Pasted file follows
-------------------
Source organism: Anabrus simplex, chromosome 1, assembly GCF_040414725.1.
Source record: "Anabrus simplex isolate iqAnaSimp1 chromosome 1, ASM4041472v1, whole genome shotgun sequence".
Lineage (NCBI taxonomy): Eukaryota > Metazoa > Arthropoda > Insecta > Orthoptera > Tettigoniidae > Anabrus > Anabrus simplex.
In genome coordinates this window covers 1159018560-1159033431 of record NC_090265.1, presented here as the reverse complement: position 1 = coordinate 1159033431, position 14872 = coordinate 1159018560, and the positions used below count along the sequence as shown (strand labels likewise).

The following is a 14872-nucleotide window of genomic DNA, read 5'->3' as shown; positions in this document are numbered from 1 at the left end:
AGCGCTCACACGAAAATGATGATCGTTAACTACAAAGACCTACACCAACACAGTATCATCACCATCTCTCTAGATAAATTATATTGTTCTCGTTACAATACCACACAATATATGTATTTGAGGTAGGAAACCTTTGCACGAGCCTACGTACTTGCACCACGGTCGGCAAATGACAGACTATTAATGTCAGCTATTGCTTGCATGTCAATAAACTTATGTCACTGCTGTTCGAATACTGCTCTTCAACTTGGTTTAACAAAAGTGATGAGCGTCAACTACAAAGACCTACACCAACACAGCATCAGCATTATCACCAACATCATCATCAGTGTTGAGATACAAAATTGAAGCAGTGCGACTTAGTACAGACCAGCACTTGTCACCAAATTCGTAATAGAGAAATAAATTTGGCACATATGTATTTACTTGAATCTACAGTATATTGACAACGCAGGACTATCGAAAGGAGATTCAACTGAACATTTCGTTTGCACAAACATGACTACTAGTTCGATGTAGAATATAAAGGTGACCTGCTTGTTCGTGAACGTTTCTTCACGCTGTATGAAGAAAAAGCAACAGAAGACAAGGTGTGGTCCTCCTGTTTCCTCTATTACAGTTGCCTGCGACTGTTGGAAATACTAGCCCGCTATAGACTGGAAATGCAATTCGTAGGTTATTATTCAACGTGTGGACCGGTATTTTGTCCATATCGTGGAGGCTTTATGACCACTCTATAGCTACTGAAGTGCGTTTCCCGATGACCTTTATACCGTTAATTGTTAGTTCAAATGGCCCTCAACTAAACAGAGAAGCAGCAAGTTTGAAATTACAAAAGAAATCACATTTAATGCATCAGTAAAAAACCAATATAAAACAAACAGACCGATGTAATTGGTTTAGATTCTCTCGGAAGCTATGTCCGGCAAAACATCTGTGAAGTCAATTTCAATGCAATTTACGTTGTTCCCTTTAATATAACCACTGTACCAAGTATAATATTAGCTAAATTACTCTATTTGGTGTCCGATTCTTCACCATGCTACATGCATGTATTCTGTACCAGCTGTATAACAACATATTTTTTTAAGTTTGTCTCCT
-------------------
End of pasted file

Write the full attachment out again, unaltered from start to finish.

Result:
Source organism: Anabrus simplex, chromosome 1, assembly GCF_040414725.1.
Source record: "Anabrus simplex isolate iqAnaSimp1 chromosome 1, ASM4041472v1, whole genome shotgun sequence".
Lineage (NCBI taxonomy): Eukaryota > Metazoa > Arthropoda > Insecta > Orthoptera > Tettigoniidae > Anabrus > Anabrus simplex.
In genome coordinates this window covers 1159018560-1159033431 of record NC_090265.1, presented here as the reverse complement: position 1 = coordinate 1159033431, position 14872 = coordinate 1159018560, and the positions used below count along the sequence as shown (strand labels likewise).

The following is a 14872-nucleotide window of genomic DNA, read 5'->3' as shown; positions in this document are numbered from 1 at the left end:
AGCGCTCACACGAAAATGATGATCGTTAACTACAAAGACCTACACCAACACAGTATCATCACCATCTCTCTAGATAAATTATATTGTTCTCGTTACAATACCACACAATATATGTATTTGAGGTAGGAAACCTTTGCACGAGCCTACGTACTTGCACCACGGTCGGCAAATGACAGACTATTAATGTCAGCTATTGCTTGCATGTCAATAAACTTATGTCACTGCTGTTCGAATACTGCTCTTCAACTTGGTTTAACAAAAGTGATGAGCGTCAACTACAAAGACCTACACCAACACAGCATCAGCATTATCACCAACATCATCATCAGTGTTGAGATACAAAATTGAAGCAGTGCGACTTAGTACAGACCAGCACTTGTCACCAAATTCGTAATAGAGAAATAAATTTGGCACATATGTATTTACTTGAATCTACAGTATATTGACAACGCAGGACTATCGAAAGGAGATTCAACTGAACATTTCGTTTGCACAAACATGACTACTAGTTCGATGTAGAATATAAAGGTGACCTGCTTGTTCGTGAACGTTTCTTCACGCTGTATGAAGAAAAAGCAACAGAAGACAAGGTGTGGTCCTCCTGTTTCCTCTATTACAGTTGCCTGCGACTGTTGGAAATACTAGCCCGCTATAGACTGGAAATGCAATTCGTAGGTTATTATTCAACGTGTGGACCGGTATTTTGTCCATATCGTGGAGGCTTTATGACCACTCTATAGCTACTGAAGTGCGTTTCCCGATGACCTTTATACCGTTAATTGTTAGTTCAAATGGCCCTCAACTAAACAGAGAAGCAGCAAGTTTGAAATTACAAAAGAAATCACATTTAATGCATCAGTAAAAAACCAATATAAAACAAACAGACCGATGTAATTGGTTTAGATTCTCTCGGAAGCTATGTCCGGCAAAACATCTGTGAAGTCAATTTCAATGCAATTTACGTTGTTCCCTTTAATATAACCACTGTACCAAGTATAATATTAGCTAAATTACTCTATTTGGTGTCCGATTCTTCACCATGCTACATGCATGTATTCTGTACCAGCTGTATAACAACATATTTTTTTAAGTTTGTCTCCT